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Lecture 12

Psychology 46-228 Lecture 12: Notes on Substance, Drugs, and Addictions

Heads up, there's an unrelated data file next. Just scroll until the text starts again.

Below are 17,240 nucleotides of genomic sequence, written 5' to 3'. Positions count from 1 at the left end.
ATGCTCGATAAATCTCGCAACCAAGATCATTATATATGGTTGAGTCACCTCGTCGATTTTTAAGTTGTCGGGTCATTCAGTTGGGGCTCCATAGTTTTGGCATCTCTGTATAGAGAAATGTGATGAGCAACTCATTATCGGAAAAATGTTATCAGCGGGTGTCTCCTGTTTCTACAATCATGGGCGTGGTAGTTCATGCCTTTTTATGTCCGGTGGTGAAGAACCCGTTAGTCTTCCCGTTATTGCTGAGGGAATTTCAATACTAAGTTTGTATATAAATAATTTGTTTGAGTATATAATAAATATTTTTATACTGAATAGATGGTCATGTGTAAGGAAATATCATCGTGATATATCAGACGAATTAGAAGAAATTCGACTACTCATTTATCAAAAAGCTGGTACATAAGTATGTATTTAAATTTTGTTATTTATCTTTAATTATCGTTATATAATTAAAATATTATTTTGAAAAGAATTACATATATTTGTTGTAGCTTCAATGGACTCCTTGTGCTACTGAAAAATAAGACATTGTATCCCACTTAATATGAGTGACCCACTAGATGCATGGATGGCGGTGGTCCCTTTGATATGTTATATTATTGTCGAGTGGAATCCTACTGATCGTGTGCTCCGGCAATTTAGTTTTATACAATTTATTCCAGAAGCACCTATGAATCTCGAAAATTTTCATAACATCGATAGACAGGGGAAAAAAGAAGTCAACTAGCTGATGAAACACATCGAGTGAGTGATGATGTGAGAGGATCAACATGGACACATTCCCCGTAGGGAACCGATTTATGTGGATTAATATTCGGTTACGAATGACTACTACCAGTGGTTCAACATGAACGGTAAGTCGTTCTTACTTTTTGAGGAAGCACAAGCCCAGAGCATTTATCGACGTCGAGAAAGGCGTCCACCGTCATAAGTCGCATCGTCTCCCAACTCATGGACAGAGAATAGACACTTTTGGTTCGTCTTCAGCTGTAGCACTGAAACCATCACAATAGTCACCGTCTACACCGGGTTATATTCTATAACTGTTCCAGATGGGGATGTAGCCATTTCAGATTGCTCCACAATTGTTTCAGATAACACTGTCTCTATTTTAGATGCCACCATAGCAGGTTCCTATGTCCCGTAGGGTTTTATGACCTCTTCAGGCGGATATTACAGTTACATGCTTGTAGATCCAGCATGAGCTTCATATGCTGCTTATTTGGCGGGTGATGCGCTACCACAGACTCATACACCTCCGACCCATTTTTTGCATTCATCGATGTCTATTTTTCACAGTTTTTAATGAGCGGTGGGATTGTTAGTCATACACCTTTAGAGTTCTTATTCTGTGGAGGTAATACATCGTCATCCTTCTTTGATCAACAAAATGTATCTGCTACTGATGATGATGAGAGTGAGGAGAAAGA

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Lecture 12 on Substance, Drugs, and Addictions Substance Related Disorders  Problems associated with using and abusing drugs that alter patterns of thinking, feeling and behaving  Addictive behaviour Intoxication  Temporary condition  Impaired judgment, disturbed perception, pronounced mood changes, altered thinking, or impaired motor behaviour  Each substance has a unique intoxication profile Abuse  Level of use that is hazardous to a person's health  Significant impairment in work or family life  Produces personal distress  Or leads to legal problems Substance dependence  Maladaptive pattern of substance use, leading to clinically significant impairment or distress  3 or more of the following symptoms, occurring any time in same 12 months: o Tolerance o Withdrawal o Use in amounts larger than and or for longer than planned o Persistent desire/unsuccessful effort cut down o Considerable time devoted to obtaining, using, or recovering from use o Important social, occupational, or recreational activities stopped or reduced due to use o Continued use despite knowing that psychological or physical condition is likely caused/exacerbated Psychological Dependence  Intense desire for the drug and a preoccupation with obtaining it  Devoting a large portion of day to procuring and using drugs  Failure to discontinue drug even when it is causing or aggravating physical problems Physiological Dependence  When substance consumption leads either to tolerance or to a withdrawal syndrome  Tolerance o Increasingly larger doses are required to achieve the same physical effect or subjective state o If the drug is taken repeatedly at the same dose, its effects are significantly reduced  Withdrawal syndrome o Pattern of physical symptoms that results from discontinuing the drug o Creates vicious cycle  person can avoid aversive withdrawal symptoms only by continuing to take the drug Alcohol in the Body  Ethanol first absorbed through the stomach wall, then through the intestine  Carried in the blood to organs, including brain  In the liver, undergoes oxidation, is converted to acetaldehyde by the enzyme alcohol dehydrogenase  Acetaldehyde is further metabolized into other products  The liver can metabolize about a half an ounce to an ounce of alcohol in an hour  Ethyl alcohol ("grain alcohol")  Methyl alcohol ("wood alcohol") o Highly toxic (4oz. Usually fatal) o CNS system depression, build-up of formic acid o Blindness results  When consumption > liver's capacity to oxidize, ethanol and acetaldehyde accumulate in body cells, disrupting cell structure and functions  Unmetabolized ethanol absorbed into the blood from the small intestine and stomach can be measured as blood alcohol concentration (BAC)  A drink is defined as one ounce of 100-proof alcohol o 50% ETOH content (alcohol content) o 1 to 2 drinks yields a BAC of 0.02 to 0.05% o 3 to 5 drinks produce a BAC of 0.06 to 0.10% o 10 to 13 drinks create BACs of 0.2 to 0.25% Effects of Alcohol on Behaviour  1 or 2 drinks  lowered inhibition  As BAC rises, impaired judgment, low self-awareness o 0.05 to 0.08%  slurred speech and mild motor coordination problems o 0.10%  motor coordination problems, drowsiness, impaired perception; mood changes, poor attention and memory, and a lack of inhibition that impairs normal social functioning o BAC over 0.25%  may lose consciousness and suffer respiratory problems that can lead to death Effects of Alcohol in the Brain  Glutamate  major excitatory neurotransmitter in the brain  GABA  the brain's major inhibitory neurotransmitter  Alcohol reduces excitatory action of glutamate and increases inhibitory action of GABA  Results in suppression of cell activity  Alcohol enhances GABA's inhibitory effects in medial septal nucleus o Connected to the limbic system o May account for alcohol's sedating and anxiety-reducing action  Alcohol enhance GABA's inhibitory effects in the cerebellum o Critical to normal sensory and motor functions o Explains impaired gait and other aspects of motor coordination  Dopamine o Alcohol increases levels of dopamine in the nucleus accumbens/other reward centers o Mediates the experience of pleasure  Endogenous opiates o Increases the release of endorphins o These naturally occurring substances are chemically similar to opioid drugs o Produce a state of euphoria and reduce the experience of pain Long Term Effects  Liver toxicity  Depression  Korsakoff's syndrome o Chronic alcoholism and Vitamin B1 (thiamine) deficiency o Loss of recent and past memory; unable to form new memories o Perceptual deficits o Confabulation Causes of Alcohol Use Disorders Neurobiological Influences  Stimulating properties o The degree to which a substance accelerates heart rate may reflect a sensi
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